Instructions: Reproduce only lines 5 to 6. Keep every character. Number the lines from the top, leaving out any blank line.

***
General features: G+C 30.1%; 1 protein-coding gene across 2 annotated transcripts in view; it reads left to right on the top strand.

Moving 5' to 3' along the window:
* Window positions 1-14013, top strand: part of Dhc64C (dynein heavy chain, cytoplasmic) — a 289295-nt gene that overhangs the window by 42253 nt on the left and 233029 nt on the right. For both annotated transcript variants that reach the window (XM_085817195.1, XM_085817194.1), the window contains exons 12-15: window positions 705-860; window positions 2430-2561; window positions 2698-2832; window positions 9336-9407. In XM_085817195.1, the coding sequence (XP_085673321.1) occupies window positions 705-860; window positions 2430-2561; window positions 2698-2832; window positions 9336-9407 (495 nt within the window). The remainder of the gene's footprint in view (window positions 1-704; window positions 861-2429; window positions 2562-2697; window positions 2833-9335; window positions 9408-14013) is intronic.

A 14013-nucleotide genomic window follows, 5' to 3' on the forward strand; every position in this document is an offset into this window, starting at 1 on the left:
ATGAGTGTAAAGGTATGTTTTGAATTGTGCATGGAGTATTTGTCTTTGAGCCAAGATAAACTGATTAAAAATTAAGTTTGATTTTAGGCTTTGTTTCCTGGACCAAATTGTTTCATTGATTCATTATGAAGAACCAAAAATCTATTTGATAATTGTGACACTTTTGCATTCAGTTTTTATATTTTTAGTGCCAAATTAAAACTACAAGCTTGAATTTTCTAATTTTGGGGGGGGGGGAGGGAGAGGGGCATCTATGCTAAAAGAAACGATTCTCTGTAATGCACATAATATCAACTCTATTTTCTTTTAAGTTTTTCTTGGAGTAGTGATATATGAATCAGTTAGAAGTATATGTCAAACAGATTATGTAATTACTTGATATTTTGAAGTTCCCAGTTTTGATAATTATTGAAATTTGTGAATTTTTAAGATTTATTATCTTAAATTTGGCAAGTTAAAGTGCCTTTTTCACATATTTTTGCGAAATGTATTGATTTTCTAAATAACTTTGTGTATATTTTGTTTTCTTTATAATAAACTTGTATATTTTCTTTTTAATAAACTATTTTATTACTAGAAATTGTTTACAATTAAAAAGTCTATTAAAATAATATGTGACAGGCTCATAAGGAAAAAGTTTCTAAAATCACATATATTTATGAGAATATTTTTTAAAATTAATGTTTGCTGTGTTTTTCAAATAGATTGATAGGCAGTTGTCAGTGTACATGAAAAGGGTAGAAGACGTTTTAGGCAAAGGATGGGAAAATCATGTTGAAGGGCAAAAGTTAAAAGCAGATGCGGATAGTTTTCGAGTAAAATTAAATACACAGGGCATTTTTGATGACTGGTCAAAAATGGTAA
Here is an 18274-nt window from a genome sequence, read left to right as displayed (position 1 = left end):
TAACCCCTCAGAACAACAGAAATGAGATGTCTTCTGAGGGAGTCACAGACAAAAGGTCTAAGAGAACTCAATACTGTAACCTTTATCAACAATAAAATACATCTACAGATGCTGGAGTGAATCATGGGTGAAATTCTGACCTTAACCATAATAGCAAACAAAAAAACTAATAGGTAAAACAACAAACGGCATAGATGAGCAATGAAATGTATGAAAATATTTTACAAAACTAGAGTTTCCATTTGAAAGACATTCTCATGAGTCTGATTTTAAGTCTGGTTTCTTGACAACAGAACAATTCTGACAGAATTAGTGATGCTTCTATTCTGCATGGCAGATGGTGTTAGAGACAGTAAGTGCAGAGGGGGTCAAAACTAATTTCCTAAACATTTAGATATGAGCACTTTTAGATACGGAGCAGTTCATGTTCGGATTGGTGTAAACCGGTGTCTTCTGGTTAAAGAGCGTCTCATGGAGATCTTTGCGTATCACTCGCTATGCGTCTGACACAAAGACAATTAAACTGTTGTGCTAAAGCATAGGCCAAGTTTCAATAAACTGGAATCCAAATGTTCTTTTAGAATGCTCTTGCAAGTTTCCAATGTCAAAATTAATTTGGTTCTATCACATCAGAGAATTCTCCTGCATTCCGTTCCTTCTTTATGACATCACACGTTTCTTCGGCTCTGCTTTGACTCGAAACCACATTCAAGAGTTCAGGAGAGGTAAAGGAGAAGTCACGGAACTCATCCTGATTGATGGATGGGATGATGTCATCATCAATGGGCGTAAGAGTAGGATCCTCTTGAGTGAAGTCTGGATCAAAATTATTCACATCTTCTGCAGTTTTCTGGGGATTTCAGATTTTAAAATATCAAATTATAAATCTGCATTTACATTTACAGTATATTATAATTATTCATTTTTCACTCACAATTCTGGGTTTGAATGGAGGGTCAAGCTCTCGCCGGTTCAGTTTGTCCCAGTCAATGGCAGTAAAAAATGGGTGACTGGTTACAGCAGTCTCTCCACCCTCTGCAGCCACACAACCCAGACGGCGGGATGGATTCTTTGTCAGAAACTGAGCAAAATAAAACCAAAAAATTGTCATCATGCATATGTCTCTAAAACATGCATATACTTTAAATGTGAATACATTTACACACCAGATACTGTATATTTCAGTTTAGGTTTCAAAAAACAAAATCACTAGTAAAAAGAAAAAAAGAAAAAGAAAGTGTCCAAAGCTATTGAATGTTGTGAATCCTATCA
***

ATGAGTGTAAAGGTATGTTTTGAATTGTGCATGGAGTATTTGTCTTTGAGCCAAGATAAACTGATTAAAAATTAAGTTTGATTTTAGGCTTTGTTTCCTGGACCAAATTGTTTCATTGATTCATTATGAAGAACCAAAAATCTATTTGATAATTGTGACACTTTTGCATTCAGTTTTTATATTTTTAGTGCCAAATTAAAACTACAAGCTTGAATTTTCTAATTTTGGGGGGGGGGGAGGGAGAGGGGCATCTATGCTAAAAGAAACGATTCTCTGTAATGCACATAATATCAACTCTATTTTCTTTTAAGTTTTTCTTGGAGTAGTGATATATGAATCAGTTAGAAGTATATGTCAAACAGATTATGTAATTACTTGATATTTTGAAGTTCCCAGTTTTGATAATTATTGAAATTTGTGAATTTTTAAGATTTATTATCTTAAATTTGGCAAGTTAAAGTGCCTTTTTCACATATTTTTGCGAAATGTATTGATTTTCTAAATAACTTTGTGTATATTTTGTTTTCTTTATAATAAACTTGTATATTTTCTTTTTAATAAACTATTTTATTACTAGAAATTGTTTACAATTAAAAAGTCTATTAAAATAATATGTGACAGGCTCATAAGGAAAAAGTTTCTAAAATCACATATATTTATGAGAATATTTTTTAAAATTAATGTTTGCTGTGTTTTTCAAATAGATTGATAGGCAGTTGTCAGTGTACATGAAAAGGGTAGAAGACGTTTTAGGCAAAGGATGGGAAAATCATGTTGAAGGGCAAAAGTTAAAAGCAGATGCGGATAGTTTTCGAGTAAAATTAAATACACAGGGCATTTTTGATGACTGGTCAAAAATGGTAA
Here is an 18274-nt window from a genome sequence, read left to right as displayed (position 1 = left end):